The losses are particularly acute on the jobs front. One brutal month of the coronavirus crisis set the labor market back to the turn of the millennium. The last time there were about this many jobs (131 million) was January 2000.
For millennials who came of age back then, it’s as if all the plodding expansions and jobless recoveries of their namesake epoch evaporated in a matter of weeks.
The milestones will get even more dire in the next jobs report, but for now the economic regression back to Y2K is a fitting symbol for a generation that — more than any other — has been shaped by recession.
The losses aren’t merely symbolic. This recession has steamrolled younger workers just as millennials were entering their prime working years — the oldest millennials are nearing 40, while the youngest are in their mid-20s. Millennial employment plunged by 16 percent in March and April this year, our calculations show. That’s faster than either Gen X (12 percent) or the baby boomers (13 percent).
Proportionally, the even younger generation, known as zoomers, suffered worse than all of them. A third of their jobs were vaporized in two months in 2020. But Gen Z is only just entering the labor force — the oldest zoomers are in their early 20s — so their losses weren’t as large in absolute terms.
At the beginning of 2019, millennials had become the largest generation in the U.S. full-time workforce, surpassing Gen X. But the coronavirus crisis walloped millennials so disproportionately that they’re likely giving the top generational spot back to Gen X in the next month or two.
Gray Kimbrough, an economist with American University who we’ve previously and accurately branded a serial millennial myth debunker, points out that the oldest millennials, such as himself, lived through the 9/11 terrorist attacks and entered the labor market in the recession that hit around the same time. They spent their early years struggling to find work during a so-called jobless recovery, only to be hit by the Great Recession and another jobless recovery. And, of course, yet another recession.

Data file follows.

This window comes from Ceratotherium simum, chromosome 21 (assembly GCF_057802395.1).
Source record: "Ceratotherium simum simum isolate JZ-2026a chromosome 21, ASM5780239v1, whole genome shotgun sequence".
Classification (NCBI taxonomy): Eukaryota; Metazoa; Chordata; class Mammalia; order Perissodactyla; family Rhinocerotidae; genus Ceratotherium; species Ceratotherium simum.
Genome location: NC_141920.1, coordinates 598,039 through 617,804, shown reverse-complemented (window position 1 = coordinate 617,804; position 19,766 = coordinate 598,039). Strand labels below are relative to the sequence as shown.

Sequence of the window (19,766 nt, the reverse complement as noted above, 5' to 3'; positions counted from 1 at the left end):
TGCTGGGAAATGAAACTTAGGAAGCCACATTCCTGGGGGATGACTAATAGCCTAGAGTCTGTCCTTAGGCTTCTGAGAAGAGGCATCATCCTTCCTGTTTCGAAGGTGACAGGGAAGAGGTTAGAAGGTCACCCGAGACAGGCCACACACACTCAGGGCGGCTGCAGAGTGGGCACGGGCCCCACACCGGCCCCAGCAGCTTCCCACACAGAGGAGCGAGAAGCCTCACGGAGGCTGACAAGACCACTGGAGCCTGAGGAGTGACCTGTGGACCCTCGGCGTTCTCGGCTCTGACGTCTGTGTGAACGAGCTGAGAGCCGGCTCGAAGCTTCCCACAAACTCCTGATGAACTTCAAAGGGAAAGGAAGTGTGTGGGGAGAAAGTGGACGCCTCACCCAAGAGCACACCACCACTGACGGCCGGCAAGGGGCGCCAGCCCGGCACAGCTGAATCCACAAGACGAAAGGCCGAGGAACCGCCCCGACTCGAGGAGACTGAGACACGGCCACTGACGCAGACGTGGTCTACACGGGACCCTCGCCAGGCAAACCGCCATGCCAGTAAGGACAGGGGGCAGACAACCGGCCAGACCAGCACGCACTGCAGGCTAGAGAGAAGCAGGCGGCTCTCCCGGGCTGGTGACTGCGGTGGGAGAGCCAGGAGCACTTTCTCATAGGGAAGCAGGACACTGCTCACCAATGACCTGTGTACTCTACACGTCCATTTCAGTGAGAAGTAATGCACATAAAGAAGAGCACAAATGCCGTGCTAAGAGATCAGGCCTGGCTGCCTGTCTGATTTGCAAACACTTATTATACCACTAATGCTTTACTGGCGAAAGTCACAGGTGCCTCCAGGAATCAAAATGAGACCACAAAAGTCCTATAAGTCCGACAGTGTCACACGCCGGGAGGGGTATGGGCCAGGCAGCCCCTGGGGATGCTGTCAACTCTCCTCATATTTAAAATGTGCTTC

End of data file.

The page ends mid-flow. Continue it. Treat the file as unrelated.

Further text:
“The story here is not just that it’s a bad recession, and that it’s hitting young people more, but that it’s hitting people who have already been hit,” Kimbrough said.
Millennials never recovered from the Great Recession
The Great Recession pushed young workers a few steps down the wage ladder. New research shows they never recovered, even as their older colleagues regained all the ground they’d lost. And now it’s happening again, to many of those same young workers.
In a 2019 working paper, Census Bureau economist Kevin Rinz used regional differences in the Great Recession’s severity to calculate that while millennial employment recovered from the Great Recession within a decade, millennial earnings never did. Building on earlier work from the University of California at Berkeley’s Danny Yagan, Rinz based his findings on more than a dozen years of…
Go to the news source: Millennials are the unluckiest generation in U.S. history